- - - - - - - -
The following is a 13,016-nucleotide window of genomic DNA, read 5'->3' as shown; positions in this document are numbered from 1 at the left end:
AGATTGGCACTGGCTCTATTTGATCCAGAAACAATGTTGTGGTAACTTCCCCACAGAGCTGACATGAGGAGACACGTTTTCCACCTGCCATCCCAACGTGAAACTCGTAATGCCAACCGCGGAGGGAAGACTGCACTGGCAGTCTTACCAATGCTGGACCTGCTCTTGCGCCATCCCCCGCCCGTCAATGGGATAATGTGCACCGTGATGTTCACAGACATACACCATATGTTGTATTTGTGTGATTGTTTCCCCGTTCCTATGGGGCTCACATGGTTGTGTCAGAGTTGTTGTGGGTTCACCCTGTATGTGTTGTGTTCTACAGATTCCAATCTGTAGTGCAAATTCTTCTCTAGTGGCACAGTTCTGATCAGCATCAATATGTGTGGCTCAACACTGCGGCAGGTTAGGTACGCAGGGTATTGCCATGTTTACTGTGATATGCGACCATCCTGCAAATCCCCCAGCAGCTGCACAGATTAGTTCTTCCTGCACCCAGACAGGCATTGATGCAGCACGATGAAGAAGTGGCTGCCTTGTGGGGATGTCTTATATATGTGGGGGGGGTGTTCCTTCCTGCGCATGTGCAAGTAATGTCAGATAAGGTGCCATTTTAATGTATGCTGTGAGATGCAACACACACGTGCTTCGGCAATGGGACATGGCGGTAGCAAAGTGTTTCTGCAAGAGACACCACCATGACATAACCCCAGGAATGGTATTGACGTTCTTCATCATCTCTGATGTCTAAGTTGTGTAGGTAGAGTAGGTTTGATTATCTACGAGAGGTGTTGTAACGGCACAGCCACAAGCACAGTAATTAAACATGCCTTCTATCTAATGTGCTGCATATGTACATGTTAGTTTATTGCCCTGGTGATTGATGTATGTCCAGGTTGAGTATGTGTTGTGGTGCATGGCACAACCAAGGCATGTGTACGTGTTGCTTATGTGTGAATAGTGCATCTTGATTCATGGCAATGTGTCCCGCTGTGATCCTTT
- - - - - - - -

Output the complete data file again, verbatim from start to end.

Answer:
The following is a 13,016-nucleotide window of genomic DNA, read 5'->3' as shown; positions in this document are numbered from 1 at the left end:
AGATTGGCACTGGCTCTATTTGATCCAGAAACAATGTTGTGGTAACTTCCCCACAGAGCTGACATGAGGAGACACGTTTTCCACCTGCCATCCCAACGTGAAACTCGTAATGCCAACCGCGGAGGGAAGACTGCACTGGCAGTCTTACCAATGCTGGACCTGCTCTTGCGCCATCCCCCGCCCGTCAATGGGATAATGTGCACCGTGATGTTCACAGACATACACCATATGTTGTATTTGTGTGATTGTTTCCCCGTTCCTATGGGGCTCACATGGTTGTGTCAGAGTTGTTGTGGGTTCACCCTGTATGTGTTGTGTTCTACAGATTCCAATCTGTAGTGCAAATTCTTCTCTAGTGGCACAGTTCTGATCAGCATCAATATGTGTGGCTCAACACTGCGGCAGGTTAGGTACGCAGGGTATTGCCATGTTTACTGTGATATGCGACCATCCTGCAAATCCCCCAGCAGCTGCACAGATTAGTTCTTCCTGCACCCAGACAGGCATTGATGCAGCACGATGAAGAAGTGGCTGCCTTGTGGGGATGTCTTATATATGTGGGGGGGGTGTTCCTTCCTGCGCATGTGCAAGTAATGTCAGATAAGGTGCCATTTTAATGTATGCTGTGAGATGCAACACACACGTGCTTCGGCAATGGGACATGGCGGTAGCAAAGTGTTTCTGCAAGAGACACCACCATGACATAACCCCAGGAATGGTATTGACGTTCTTCATCATCTCTGATGTCTAAGTTGTGTAGGTAGAGTAGGTTTGATTATCTACGAGAGGTGTTGTAACGGCACAGCCACAAGCACAGTAATTAAACATGCCTTCTATCTAATGTGCTGCATATGTACATGTTAGTTTATTGCCCTGGTGATTGATGTATGTCCAGGTTGAGTATGTGTTGTGGTGCATGGCACAACCAAGGCATGTGTACGTGTTGCTTATGTGTGAATAGTGCATCTTGATTCATGGCAATGTGTCCCGCTGTGATCCTTT